Marcionites. These are people who were trying to reconcile how different God seemed in the Old Testament with the New. We still have Marcionites today. On the first radio broadcast, the first phone call I got was from a devoted Lutheran. I mean, I’m making a broad statement; I need to do a little bit more research, but I think the Lutherans and their understanding of the Old Testament are Marcionites. He said to me, “How do we deal with salvation in the Old Testament versus salvation in the New?” That’s a Marcionite doctrine. “Salvation is different in the Old than it is in the New.” This is what the Lutheran pastor—and I don’t know if it’s an official definition of the church—is teaching. He’s being taught: salvation is different in the Old Testament.

Do you know what the Orthodox response is? Salvation’s the same! Christ, the pre-incarnate Christ, is in the Old Testament. That’s part of Advent. Who is the young Man—this is why, when you collapse the Protestant Bible and you take out the reality of the Three Youths and Daniel, I think it’s chapter 3:92, and King Nebuchadnezzar seeing in the furnace the vision of a fourth Man who appears to him as to be the Son of Man—there’s an appearance of Christ. How about when Jacob wrestles with the Angel? What does Jacob then say? “I have seen the face of God.” Well, who did he see? Jesus. Who is the word that delivers the commandments to Moses through the burning bush? Christ. Who’s Melchizedek? Right? No beginning, no end, a priest of the most high God, who serves what? Bread and wine, the Eucharist.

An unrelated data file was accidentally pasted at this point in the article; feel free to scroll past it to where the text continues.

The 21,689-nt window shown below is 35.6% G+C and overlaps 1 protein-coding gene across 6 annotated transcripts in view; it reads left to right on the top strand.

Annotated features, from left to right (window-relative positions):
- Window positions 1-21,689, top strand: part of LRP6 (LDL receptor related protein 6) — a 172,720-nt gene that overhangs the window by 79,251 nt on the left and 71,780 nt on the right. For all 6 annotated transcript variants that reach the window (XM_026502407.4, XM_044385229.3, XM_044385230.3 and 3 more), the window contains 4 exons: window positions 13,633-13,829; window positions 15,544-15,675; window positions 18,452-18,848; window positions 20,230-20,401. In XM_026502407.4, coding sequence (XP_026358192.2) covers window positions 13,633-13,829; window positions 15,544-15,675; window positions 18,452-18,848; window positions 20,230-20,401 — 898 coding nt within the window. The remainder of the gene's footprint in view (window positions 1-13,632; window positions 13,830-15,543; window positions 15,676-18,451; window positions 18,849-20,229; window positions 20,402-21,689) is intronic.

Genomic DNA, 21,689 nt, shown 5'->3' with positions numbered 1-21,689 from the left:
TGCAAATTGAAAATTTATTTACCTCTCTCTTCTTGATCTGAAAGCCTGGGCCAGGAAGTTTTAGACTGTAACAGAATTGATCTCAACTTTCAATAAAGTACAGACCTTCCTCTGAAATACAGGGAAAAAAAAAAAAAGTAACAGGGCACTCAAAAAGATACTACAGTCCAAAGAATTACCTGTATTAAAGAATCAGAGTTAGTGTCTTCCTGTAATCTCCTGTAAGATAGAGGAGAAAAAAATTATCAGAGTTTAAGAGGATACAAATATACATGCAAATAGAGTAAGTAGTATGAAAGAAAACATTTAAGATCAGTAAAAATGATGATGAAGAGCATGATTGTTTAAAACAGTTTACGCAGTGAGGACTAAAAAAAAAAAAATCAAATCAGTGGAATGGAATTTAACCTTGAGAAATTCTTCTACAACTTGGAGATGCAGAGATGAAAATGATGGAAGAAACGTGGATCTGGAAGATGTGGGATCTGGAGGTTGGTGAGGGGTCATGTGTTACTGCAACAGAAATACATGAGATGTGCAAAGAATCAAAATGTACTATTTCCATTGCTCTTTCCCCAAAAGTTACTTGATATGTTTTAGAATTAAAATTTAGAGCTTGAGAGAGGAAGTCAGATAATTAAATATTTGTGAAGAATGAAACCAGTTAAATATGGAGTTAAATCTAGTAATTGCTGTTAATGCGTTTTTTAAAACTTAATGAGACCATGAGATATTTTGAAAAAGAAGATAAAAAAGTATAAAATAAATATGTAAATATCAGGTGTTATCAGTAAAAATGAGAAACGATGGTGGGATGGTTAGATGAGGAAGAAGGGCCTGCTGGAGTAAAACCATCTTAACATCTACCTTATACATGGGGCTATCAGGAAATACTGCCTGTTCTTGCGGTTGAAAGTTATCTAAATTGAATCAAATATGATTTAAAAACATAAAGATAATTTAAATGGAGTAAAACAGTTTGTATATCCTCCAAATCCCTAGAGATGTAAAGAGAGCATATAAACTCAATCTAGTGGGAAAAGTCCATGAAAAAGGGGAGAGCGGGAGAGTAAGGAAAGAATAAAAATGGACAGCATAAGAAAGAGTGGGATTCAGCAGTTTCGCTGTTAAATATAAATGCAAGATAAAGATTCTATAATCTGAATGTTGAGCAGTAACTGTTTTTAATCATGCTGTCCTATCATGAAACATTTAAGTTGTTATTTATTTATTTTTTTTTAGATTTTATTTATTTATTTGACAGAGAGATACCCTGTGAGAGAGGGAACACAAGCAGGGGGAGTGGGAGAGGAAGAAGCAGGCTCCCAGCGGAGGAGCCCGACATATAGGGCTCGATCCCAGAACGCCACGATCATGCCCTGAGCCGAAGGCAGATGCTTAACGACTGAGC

Parishioner: And even the Trinity is in Genesis.

Fr. Evan: Oak of Mamre! Yeah, Genesis 18. The pre-incarnate Christ.

The Marcionites held that you had two separate and unrelated Gods. You had a God of the Old Testament and a God of the new. The wrathful God of the Old Testament and the Jews; the God of the New Testament, Jesus. And Jesus came to save us from this Old Testament God. Many Christians are trying to reconcile: “How can you deal with this God of the Old Testament, this God of the New? They seem like two different things.” So what they did is they said, “Let’s take a version of Luke—they’re going to truncate it, edit it, without chapters one and two, modify versions of Paul’s letters—besides the pastorals… So they come up with a canon. Keep in mind, this is going on. The Church is seeing this. I talked to you about this last time when we said when the Gospel of Thomas came out and everybody in the world took a big gasp, the Orthodox Church yawned. We knew about this gospel; we already dealt with this problem.

Gnostics, which is another category that I think many Christians fall under. You ask a modern Christian today what he thinks about God, and he’s going to go into his feelings and emotions. “I feel this… I think that…” and it’s all this nebulous God-talk. So the Gnostics had a wide range of views, were often polytheistic, but they thought salvation meant escaping from the material world. “Just want to live in this world of the mind and the spirit…”